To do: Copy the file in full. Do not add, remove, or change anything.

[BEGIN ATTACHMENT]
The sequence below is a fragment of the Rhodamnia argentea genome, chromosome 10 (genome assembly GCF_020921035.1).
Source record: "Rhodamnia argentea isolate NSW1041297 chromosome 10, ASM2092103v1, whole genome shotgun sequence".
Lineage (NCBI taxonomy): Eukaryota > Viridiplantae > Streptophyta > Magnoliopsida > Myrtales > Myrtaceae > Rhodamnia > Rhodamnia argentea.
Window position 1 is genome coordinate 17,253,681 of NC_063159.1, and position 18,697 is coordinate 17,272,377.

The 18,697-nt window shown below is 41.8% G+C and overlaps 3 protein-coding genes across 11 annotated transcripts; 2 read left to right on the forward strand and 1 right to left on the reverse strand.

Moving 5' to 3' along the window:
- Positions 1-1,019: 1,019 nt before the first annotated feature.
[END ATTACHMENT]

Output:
The sequence below is a fragment of the Rhodamnia argentea genome, chromosome 10 (genome assembly GCF_020921035.1).
Source record: "Rhodamnia argentea isolate NSW1041297 chromosome 10, ASM2092103v1, whole genome shotgun sequence".
Lineage (NCBI taxonomy): Eukaryota > Viridiplantae > Streptophyta > Magnoliopsida > Myrtales > Myrtaceae > Rhodamnia > Rhodamnia argentea.
Window position 1 is genome coordinate 17,253,681 of NC_063159.1, and position 18,697 is coordinate 17,272,377.

The 18,697-nt window shown below is 41.8% G+C and overlaps 3 protein-coding genes across 11 annotated transcripts; 2 read left to right on the forward strand and 1 right to left on the reverse strand.

Moving 5' to 3' along the window:
- Positions 1-1,019: 1,019 nt before the first annotated feature.